Skip to content
Link copied to clipboard

The numbers guy who triggered Temple’s college rankings scandal

The man who created business-school rankings wrote the article that led to fraud charges against Temple's business school dean.

John Byrne, editor-in-chief of Poets & Quants
John Byrne, editor-in-chief of Poets & QuantsRead moreCouresy of John Byrne

John A. Byrne jokes that he sometimes feels like Dr. Frankenstein.

He did, after all, create the first regularly published MBA rankings when he worked at Businessweek in 1988. U.S. News & World Report, Forbes, Financial Times, and others followed.

“I had my hand in the mess of statistics,” he said, “and I know how messy it can be.”

His more than 30 years of experience has taught him to identify things that look amiss, and something looked wrong to him when he wrote in January 2018 about Temple University’s Online MBA being ranked No. 1 for the fourth year in a row by U.S. News. That was the beginning of the end for the school’s reign, which was soon discovered to be propped up by false statistics.

» READ MORE: Testimony ended in the fraud trial for ousted dean Moshe Porat

“Of course I didn’t know with total certainty that something was wrong,” he said, but he grew suspicious when Temple reported that 100% of its applicants had submitted results of their graduate management tests (GMATs).

Byrne, 68, of Virginia, was the leadoff witness for the prosecution in the fraud trial of ousted Temple business dean Moshe Porat, accused of designing a scheme to cheat on rankings submissions for financial gain and prominence, misleading students and donors. Testimony ran seven days and the jury is expected to begin deliberations as soon as Monday.

Throughout the trial, Byrne’s name came up repeatedly, as well as the fateful dean’s meeting where several employees, with Byrne’s article in hand, raised concerns to Porat.

Byrne noted in that article that only 16% of students at the University of Maryland’s business school had submitted scores on the GMATs or GREs. At the University of North Carolina’s business school, only 15% did. Both schools saw large enrollment increases that year, he reported.

“Contrast those numbers with number one Temple ... ,” he wrote. “Temple was able to increase its online MBA enrollment by an impressive 57% to 546 students from 351. Yet, the school claimed that 100% of the incoming class provided either a GMAT score or a GRE.”

» READ MORE: Under a national spotlight, former Temple business dean faces fraud trial in college rankings scandal

Of course, that 100% figure turned out to be false. It was actually 42 of 255 students, or 16%.

“It was surprising how so many members of his team were in a total panic” after reading his article, Byrne said.

Byrne’s article appeared on Poets & Quants, a website he started 11 years ago to report on business schools. Why the name?

» READ MORE: "Keep a lid on it," ousted Temple dean Moishe Porat said about ranking errors, according to testimony in his fraud trial

“I knew that part of the language of MBAs was to refer to each other as poets and quants,” he said. “Poets were liberal arts grads and quants were science/math-type grads.”

Both groups pursue MBAs, one strong on numbers, the other on communications and verbal skills, he said.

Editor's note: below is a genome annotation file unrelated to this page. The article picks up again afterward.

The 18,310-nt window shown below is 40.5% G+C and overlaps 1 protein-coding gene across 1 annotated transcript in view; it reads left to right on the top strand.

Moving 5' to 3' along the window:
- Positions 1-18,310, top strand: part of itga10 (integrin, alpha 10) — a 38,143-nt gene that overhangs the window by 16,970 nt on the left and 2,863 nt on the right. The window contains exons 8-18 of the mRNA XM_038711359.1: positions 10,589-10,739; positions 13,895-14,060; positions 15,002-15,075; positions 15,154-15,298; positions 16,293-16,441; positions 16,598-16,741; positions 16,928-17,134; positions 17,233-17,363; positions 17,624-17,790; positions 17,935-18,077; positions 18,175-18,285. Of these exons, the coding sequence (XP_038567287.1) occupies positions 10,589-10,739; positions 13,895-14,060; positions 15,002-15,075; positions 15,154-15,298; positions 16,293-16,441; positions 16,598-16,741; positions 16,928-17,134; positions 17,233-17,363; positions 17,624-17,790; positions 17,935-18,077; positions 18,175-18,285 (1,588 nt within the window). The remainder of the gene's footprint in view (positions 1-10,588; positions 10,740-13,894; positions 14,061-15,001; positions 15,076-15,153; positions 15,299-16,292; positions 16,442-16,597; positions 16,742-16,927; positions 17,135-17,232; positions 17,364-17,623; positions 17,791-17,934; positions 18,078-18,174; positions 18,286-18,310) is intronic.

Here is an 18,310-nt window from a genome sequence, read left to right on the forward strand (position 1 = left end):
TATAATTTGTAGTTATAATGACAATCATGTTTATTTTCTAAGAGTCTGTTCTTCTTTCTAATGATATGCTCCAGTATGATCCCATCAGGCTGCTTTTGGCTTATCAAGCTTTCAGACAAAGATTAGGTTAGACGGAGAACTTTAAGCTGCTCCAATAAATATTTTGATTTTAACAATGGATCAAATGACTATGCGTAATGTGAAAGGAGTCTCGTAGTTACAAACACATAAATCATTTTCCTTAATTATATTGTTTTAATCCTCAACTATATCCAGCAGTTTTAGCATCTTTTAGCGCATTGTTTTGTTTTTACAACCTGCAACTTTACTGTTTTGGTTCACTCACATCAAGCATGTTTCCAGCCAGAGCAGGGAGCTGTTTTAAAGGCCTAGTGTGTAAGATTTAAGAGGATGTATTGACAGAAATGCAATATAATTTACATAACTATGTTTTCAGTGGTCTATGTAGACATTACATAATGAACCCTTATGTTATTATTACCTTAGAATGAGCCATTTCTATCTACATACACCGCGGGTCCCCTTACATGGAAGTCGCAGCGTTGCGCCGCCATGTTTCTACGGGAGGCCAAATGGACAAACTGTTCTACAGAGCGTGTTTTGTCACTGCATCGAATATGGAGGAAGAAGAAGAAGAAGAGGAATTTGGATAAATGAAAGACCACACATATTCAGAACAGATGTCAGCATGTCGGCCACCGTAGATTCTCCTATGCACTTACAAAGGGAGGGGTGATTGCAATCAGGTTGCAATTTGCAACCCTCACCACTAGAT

“Really, the goal of a great MBA program is to build on those strengths and minimize those weaknesses by bringing the poets and quants together.”

A native of Paterson, N.J., Byrne worked for several newspapers and magazines, including Forbes, Fast Company, and Businessweek, where he eventually rose to executive editor. Byrne left and started Poets & Quants, which now gets more than 40 million page views annually with 35% of its traffic from overseas, Byrne said.

With a full-time staff of 17, the website and the four others he runs at C-Change Media have done some hard-hitting reporting, including breaking a story on the former dean of Stanford’s business school, who was having an affair with a professor who was married to a colleague at the school. The dean subsequently resigned. The site also looked critically at why Harvard Business School had failed to increase the number of Black faculty and students.

On the witness stand, Byrne testified about Temple’s rise in rankings and the time he visited Fox and met with Porat and his team.

Porat invited him after he wrote that Temple was an unexpected winner in rankings. Typically when visiting colleges, Byrne would interview faculty and students separately and then meet with the dean for a while. In this case, he sat at a large table with Porat and his team, and Porat called on people “like it was a carnival,” he said. Because the visit was so “scripted,” he didn’t write anything, he said.

Defense attorney Richard Zack on cross-examination hit Byrne’s criticism of rankings hard, as if to minimize their importance.

“I think I made a mistake, to be honest,” Byrne said of the cross-examination. “I shouldn’t have allowed him to take over my testimony. I should have said precisely the reason why I’ve been highly critical of rankings is because they are so important. They are so powerful. They have the power to misinform.”

Rankings — his website also does them — have gained too much importance, Byrne said. No matter the trial’s outcome, what happened at Temple should serve as “a warning shot” to the industry, he said.

“The shame of this whole thing is as a dean, [Porat] may have been a tough taskmaster, but the truth is he did accomplish a lot at that school,” Byrne said, noting Temple’s increases in enrollment and faculty, fund-raising, and new construction. “It’s a shame, from my perspective, it wasn’t enough.”